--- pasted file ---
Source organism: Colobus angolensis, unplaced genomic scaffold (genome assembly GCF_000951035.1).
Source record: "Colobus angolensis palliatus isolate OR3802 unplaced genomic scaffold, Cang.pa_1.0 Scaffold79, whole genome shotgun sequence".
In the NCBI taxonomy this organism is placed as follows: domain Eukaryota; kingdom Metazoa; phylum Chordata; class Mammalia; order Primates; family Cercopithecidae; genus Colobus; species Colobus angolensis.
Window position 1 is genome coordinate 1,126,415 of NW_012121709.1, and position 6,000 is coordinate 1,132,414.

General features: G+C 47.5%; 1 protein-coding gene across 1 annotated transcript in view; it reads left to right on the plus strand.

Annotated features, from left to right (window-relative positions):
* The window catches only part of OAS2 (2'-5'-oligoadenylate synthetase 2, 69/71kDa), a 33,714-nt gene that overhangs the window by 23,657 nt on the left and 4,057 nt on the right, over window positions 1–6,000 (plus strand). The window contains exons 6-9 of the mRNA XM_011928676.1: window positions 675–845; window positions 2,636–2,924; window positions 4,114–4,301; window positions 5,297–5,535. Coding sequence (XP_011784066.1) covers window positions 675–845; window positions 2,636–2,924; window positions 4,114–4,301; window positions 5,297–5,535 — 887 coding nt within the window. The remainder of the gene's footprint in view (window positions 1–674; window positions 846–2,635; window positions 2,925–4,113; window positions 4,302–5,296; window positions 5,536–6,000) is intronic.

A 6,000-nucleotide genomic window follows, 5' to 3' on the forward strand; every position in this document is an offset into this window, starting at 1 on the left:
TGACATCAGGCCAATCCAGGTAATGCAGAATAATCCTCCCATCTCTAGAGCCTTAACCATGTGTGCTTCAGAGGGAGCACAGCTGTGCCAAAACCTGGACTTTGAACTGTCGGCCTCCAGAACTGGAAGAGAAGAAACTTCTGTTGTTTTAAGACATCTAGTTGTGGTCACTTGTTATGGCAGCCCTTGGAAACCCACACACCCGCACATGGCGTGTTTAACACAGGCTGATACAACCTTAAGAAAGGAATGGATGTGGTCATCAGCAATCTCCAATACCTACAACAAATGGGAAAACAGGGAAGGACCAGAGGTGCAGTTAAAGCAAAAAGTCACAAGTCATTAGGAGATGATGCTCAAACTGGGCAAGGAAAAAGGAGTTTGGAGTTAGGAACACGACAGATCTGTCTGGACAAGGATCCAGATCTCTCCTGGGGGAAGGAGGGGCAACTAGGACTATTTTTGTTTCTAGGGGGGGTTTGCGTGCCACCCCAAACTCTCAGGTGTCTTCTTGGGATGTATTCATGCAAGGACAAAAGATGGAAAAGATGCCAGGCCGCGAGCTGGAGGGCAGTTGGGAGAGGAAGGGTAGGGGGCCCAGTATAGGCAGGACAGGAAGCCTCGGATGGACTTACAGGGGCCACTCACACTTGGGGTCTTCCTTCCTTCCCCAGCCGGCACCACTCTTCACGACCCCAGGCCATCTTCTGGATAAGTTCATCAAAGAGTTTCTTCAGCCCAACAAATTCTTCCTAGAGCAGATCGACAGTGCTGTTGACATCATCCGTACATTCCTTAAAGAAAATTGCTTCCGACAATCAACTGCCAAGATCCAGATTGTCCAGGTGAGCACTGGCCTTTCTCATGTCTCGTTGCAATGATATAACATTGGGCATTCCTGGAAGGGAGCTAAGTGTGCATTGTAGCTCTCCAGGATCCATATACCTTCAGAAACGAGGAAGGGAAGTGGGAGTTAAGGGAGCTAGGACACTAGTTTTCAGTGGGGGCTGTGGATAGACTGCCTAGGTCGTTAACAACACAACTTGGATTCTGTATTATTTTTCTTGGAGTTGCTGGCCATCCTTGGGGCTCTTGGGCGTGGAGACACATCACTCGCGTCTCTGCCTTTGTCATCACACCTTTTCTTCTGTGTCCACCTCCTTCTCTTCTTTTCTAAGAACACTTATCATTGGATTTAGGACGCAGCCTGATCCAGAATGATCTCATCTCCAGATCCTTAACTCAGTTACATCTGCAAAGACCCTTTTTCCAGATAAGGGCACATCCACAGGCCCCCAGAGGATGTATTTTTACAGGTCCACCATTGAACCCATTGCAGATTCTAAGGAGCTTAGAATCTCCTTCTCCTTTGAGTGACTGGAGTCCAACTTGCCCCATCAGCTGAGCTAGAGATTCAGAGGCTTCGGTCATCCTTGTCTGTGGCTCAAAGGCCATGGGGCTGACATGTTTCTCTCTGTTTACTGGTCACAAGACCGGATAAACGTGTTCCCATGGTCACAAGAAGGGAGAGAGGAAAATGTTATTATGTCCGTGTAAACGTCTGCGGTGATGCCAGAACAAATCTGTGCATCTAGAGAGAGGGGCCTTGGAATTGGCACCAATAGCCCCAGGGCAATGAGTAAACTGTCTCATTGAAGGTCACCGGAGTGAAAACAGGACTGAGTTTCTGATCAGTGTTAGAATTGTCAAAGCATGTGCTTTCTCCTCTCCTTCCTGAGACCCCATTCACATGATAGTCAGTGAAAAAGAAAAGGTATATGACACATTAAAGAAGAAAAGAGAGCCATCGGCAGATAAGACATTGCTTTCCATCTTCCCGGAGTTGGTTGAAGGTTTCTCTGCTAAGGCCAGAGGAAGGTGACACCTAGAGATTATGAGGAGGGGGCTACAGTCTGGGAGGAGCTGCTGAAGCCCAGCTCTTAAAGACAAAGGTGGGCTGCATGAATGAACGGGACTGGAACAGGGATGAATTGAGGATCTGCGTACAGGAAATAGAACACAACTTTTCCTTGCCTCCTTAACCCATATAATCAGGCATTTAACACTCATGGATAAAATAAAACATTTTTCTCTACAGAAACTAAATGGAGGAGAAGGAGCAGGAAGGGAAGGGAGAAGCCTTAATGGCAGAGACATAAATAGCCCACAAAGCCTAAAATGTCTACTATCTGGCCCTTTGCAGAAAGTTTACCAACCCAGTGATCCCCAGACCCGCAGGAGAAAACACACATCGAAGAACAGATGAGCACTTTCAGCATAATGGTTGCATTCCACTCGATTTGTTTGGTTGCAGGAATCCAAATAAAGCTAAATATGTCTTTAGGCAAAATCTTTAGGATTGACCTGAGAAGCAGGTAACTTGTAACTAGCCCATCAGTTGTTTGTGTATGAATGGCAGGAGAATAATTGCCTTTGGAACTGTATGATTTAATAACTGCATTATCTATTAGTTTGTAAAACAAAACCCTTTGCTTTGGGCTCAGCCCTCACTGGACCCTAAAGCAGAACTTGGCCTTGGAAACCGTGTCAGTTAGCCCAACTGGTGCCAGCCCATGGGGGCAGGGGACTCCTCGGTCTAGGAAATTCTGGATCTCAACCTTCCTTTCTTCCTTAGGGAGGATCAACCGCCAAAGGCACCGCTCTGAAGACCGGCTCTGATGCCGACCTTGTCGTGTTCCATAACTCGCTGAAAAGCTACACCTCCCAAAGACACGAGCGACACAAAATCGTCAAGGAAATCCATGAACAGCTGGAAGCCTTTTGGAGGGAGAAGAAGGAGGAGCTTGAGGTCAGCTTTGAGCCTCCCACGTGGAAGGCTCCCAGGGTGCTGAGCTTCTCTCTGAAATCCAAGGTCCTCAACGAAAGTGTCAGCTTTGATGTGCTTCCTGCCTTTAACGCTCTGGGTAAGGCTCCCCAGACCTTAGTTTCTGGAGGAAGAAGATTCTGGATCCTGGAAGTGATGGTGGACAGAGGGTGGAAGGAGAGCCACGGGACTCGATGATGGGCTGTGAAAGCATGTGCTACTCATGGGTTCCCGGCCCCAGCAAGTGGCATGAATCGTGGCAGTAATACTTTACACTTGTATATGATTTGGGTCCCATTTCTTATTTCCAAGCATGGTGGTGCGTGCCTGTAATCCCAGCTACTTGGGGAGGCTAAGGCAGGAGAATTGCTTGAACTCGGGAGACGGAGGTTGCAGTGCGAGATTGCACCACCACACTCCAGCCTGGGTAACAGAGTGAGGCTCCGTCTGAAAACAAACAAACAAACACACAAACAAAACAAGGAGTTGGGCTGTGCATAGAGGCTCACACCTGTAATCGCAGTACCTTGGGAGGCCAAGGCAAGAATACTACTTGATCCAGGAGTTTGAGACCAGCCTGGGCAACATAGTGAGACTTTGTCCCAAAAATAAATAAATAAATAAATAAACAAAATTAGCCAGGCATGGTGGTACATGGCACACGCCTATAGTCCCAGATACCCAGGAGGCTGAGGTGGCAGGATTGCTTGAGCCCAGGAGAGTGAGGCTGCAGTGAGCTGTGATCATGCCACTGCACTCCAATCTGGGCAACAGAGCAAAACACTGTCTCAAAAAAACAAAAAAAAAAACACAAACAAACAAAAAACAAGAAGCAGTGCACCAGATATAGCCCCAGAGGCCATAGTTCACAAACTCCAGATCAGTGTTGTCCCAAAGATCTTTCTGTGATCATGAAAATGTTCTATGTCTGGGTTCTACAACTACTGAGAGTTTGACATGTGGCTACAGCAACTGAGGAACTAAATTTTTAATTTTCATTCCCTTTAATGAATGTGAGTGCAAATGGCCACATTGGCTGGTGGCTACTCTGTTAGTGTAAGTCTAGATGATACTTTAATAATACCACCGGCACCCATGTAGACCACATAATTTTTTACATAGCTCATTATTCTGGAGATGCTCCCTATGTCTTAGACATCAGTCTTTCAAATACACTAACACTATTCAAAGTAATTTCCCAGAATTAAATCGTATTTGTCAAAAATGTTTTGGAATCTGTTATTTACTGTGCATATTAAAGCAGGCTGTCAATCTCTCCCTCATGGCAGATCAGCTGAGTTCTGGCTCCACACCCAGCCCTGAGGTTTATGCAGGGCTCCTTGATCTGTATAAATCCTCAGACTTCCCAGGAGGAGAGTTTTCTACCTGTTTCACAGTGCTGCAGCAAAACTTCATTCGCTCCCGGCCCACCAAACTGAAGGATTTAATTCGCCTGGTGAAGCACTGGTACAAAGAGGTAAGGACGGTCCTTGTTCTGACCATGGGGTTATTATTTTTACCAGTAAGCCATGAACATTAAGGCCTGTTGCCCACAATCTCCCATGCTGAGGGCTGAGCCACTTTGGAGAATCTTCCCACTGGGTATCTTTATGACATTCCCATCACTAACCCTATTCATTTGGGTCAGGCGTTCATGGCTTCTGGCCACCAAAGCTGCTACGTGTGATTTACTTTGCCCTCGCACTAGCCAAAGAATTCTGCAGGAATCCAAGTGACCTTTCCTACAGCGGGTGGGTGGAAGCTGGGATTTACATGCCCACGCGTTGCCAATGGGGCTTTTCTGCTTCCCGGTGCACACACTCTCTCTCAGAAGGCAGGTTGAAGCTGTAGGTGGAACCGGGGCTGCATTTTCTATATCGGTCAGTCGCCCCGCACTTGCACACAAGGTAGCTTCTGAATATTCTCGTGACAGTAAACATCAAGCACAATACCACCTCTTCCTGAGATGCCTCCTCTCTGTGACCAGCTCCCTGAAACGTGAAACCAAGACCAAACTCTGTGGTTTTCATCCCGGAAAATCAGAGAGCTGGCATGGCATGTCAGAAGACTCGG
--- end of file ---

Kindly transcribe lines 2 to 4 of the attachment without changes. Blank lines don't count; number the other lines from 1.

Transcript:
Source record: "Colobus angolensis palliatus isolate OR3802 unplaced genomic scaffold, Cang.pa_1.0 Scaffold79, whole genome shotgun sequence".
In the NCBI taxonomy this organism is placed as follows: domain Eukaryota; kingdom Metazoa; phylum Chordata; class Mammalia; order Primates; family Cercopithecidae; genus Colobus; species Colobus angolensis.
Window position 1 is genome coordinate 1,126,415 of NW_012121709.1, and position 6,000 is coordinate 1,132,414.